Posted On September 26th, 2022
Jyothsna Sainath, rehearsing on the black floor of her vinyl-padded studio in her Salt Lake City home, is a picture of grace.
Through a window in the studio space, one gets a view of the green trees in her yard. As a rare summer breeze flutters by, the branches billow, mirroring her fluidity. Accompanied by Gary Hansen, playing a melodic tune on a Native American flute, and percussionist Wachira Waigwa-Stone playing a steady, delicate beat on a West African djembe drum, Sainath is at complete ease.
The routine Sainath is practicing features Bharatanatyam, India’s oldest classical dance form. And though it may look easy, it requires years of training. Sainath started when she was 6 years old, studying under renowned gurus — and also earned a Masters of Arts in the performing arts from Bangalore University.
Her movements — the way her feet pick up the beat where the drums taper off, the preciseness of her facial expressions and hand gestures — are all well practiced and nearly art forms in themselves.
“When I’m listening to Carnatic music, I can anticipate what the next part is going to be,” Sainath said.
Sainath performed this routine a day later, during The Rose Wagner’s 25th anniversary celebration — bringing together influences from three different cultures: Native American and West African music and Indian classical dance.
That blending of cultures is also a main goal of Sainath’s nonprofit, the Nitya Nritya Foundation, and the festival of the same name — which means “eternal dance.” The Nitya Nritya Festival, in its sixth year, is scheduled for Saturday and Sunday, Sept. 10 and 11, at the Rose Wagner Performing Arts Center, 138 W. 300 South in downtown Salt Lake City.
“Through our festival, we want to present art that can go across cultural barriers,” Sainath said.
Waigwa-Stone has played percussion with West African ensembles and samba groups — and said he grew up watching the multicultural shows his mother staged, shows similar to Sainath’s festival.
“It’s fun to try and do another version of that as an actual participant, because I was always watching other people,” Waigwa-Stone said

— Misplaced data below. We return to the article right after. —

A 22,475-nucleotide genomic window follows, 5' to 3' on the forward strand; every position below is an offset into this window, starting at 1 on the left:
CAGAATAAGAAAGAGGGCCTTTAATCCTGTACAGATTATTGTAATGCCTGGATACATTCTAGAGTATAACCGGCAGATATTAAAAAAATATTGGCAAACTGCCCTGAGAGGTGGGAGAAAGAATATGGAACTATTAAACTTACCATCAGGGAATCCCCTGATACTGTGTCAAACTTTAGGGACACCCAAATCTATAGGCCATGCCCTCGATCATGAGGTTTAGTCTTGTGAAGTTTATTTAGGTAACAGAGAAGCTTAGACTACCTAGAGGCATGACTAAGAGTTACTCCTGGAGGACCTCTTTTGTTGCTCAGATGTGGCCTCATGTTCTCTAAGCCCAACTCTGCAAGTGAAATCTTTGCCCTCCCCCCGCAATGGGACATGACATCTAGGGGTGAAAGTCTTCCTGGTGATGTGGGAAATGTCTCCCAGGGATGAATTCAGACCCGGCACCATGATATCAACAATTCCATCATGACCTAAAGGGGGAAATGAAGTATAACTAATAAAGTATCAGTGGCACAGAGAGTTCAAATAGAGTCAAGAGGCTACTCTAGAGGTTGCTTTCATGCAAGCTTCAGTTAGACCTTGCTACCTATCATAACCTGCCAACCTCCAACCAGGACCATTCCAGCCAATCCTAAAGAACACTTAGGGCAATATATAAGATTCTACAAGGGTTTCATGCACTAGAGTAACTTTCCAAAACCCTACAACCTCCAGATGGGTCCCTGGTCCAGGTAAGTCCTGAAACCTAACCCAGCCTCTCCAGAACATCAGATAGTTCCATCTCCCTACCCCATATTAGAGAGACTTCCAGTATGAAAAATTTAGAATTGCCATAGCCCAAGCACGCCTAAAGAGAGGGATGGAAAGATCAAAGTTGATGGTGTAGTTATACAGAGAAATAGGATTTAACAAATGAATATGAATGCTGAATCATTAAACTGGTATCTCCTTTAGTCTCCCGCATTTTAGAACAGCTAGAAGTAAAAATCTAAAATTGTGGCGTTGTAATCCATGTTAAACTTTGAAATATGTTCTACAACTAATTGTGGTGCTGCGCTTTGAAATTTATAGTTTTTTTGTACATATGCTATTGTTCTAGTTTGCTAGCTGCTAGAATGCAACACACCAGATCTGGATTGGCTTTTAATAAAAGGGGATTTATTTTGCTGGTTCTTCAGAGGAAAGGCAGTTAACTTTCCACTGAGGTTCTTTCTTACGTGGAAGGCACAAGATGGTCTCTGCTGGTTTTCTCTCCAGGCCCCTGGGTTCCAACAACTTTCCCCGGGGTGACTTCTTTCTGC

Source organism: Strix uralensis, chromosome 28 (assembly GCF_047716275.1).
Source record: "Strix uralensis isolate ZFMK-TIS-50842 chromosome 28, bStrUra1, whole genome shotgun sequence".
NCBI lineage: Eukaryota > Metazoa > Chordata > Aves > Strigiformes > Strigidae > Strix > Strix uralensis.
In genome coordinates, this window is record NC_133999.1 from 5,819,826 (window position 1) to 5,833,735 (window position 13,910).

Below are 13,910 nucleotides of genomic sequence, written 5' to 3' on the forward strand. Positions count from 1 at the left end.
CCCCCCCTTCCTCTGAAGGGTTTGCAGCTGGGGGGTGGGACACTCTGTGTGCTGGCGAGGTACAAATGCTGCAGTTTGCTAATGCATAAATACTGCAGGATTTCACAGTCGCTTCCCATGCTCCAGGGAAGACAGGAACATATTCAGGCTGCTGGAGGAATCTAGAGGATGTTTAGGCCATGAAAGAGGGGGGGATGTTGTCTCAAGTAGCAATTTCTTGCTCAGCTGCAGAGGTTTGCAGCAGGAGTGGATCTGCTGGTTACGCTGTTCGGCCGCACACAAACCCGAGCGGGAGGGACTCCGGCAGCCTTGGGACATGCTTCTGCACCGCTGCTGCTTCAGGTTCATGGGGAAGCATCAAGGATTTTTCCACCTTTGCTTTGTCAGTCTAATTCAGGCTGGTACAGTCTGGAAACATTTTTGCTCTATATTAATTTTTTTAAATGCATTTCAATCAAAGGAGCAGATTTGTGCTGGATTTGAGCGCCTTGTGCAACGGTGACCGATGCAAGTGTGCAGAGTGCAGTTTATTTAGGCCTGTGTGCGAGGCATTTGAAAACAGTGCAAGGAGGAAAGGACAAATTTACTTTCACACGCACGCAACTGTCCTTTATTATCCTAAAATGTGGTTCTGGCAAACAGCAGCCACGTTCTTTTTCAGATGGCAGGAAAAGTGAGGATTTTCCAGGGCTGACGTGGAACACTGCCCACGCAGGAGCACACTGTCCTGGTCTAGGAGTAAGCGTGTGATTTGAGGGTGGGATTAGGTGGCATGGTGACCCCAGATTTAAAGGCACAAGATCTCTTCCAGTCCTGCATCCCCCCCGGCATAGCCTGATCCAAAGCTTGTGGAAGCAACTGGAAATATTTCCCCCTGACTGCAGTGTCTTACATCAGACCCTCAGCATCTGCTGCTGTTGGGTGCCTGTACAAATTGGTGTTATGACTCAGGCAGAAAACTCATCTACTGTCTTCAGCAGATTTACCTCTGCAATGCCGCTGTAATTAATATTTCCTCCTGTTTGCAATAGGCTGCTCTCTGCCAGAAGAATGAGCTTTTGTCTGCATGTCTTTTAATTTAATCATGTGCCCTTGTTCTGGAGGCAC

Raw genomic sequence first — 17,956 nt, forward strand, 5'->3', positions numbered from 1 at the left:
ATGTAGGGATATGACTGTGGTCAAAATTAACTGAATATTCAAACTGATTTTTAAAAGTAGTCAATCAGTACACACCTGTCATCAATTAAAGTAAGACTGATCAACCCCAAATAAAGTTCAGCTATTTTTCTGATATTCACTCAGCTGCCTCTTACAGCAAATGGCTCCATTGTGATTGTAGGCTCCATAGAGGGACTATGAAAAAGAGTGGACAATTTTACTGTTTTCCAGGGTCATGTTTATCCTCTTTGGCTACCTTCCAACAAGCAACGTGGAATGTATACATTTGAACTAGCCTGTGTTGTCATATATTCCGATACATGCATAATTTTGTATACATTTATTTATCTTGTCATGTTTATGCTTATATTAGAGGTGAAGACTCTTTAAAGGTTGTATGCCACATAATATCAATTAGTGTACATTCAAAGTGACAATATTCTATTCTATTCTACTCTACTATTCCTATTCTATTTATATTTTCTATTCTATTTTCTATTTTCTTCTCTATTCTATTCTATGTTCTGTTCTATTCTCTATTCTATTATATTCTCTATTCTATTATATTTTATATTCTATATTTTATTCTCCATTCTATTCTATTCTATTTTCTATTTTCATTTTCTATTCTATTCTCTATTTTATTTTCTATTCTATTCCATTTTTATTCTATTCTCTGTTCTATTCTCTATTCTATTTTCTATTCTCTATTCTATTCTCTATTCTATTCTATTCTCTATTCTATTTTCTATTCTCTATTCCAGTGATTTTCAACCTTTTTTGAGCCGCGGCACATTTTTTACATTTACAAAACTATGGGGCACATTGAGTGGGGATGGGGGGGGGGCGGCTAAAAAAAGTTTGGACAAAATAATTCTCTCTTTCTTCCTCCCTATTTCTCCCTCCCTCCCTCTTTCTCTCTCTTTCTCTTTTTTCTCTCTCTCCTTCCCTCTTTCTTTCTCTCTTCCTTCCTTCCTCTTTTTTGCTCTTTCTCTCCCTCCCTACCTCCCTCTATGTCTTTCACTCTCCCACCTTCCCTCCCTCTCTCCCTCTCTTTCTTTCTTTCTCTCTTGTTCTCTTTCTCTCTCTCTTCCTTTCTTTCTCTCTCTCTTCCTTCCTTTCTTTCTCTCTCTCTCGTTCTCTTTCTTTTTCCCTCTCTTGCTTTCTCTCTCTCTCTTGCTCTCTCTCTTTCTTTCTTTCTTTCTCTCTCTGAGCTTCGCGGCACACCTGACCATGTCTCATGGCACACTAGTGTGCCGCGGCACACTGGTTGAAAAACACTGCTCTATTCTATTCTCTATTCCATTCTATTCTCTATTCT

Hansen grew up in a musical family, and said he started playing the Native American flute 20 years ago, learning mostly from online tutorials. He said he enjoys how the festival brings together different cultures — particularly the connection between Native American music and classical Indian dance.
“When I was approached, I didn’t feel comfortable to play in this project because they were looking for Native American flute-style players, and I’m not Native American,” Hansen said. Hansen introduced Sainath to Nino Reyos, a musician who is a member of the Northern Ute and Laguna Pueblo Indian Nations, who is set to perform in the festival.
Saturday’s show — starting at 7 p.m. in the Leona Wagner Black Box Theatre — will feature a “Navarasa” performance of Carnatic music from southern India, described as “a musical portrait of human emotions.” It will be performed by singer Krithika Natarajan, accompanied by Vignesh Thyagarajan on violin and Vignesh Venkataraman on mridangam (a type of drum). Also on Saturday’s program is a preview of “Sangam,” a work-in-progress by Sainath, in collaboration with Waigwa-Stone, Hansen and Hindustani vocalist Suchinth Murthy.
Sunday’s program starts at 2 p.m. in the Jeanné Wagner Theatre, and features three works:
“Bhakti,” selected content from a recent workshop by Vidwan Sikkil Gurucharan, presented by a Salt Lake City ensemble led by Satheeth Iyer, who will also present a talk to put the theme into context.
“Through Fish Eyes,” a performance from Prakriti Dance that depicts “the changing relationship between humanity and the oceans.
“Divine Moments,” performed by Vishwa Mohan Bhatt, a legendary, Grammy-winning Hindustani classical instrumentalist; Subhen Chatterjee will accompany on tabla.
The festival will go beyond the stages at The Rose, with Utah-based Indian artist Durga Ekambaram displaying her artwork in the lobby.
Sainath is scheduled to deliver a talk about how labeling affects people in the arts industry. She will make the argument that the way Western culture lumps together different art forms from India can be harmful.
“A lot of times, many things that have absolutely nothing to do with each other get lumped into one term, [like] world music, there’s no way to distinguish them,” Sainath said.
Such labeling can change how works from different cultures are perceived, both internally and externally, she said. “If you call Bharatanatyam ‘world music,’ it gives you no clue as to what we do,” she said.
Sainath, who also works as a statistician at the University of Utah, said she has seen “ramifications in terms of funding” of art from National Endowment for the Arts data — particularly in whether groups are categorized as being in or out of the mainstream.
She said that Indian dance groups that have been in the United States for decades “tend to self-select into categories that don’t describe them very well, to increase the chances of funding.” Such groups have only a few categories to choose from when they apply for grant money — such as “folk arts” or “traditional arts” — which she called “a very diffuse descriptor for anything.”
Salt Lake City has an environment that encourages ballet and classical Western music, Sainath said, adding that she hopes her festival can do the same for classical Indian arts — and, ultimately, bring people together to see art in its purest form, regardless of ethnicity.
“There are so many arts in India,” she said. “We’ve been around for so many thousands of years.”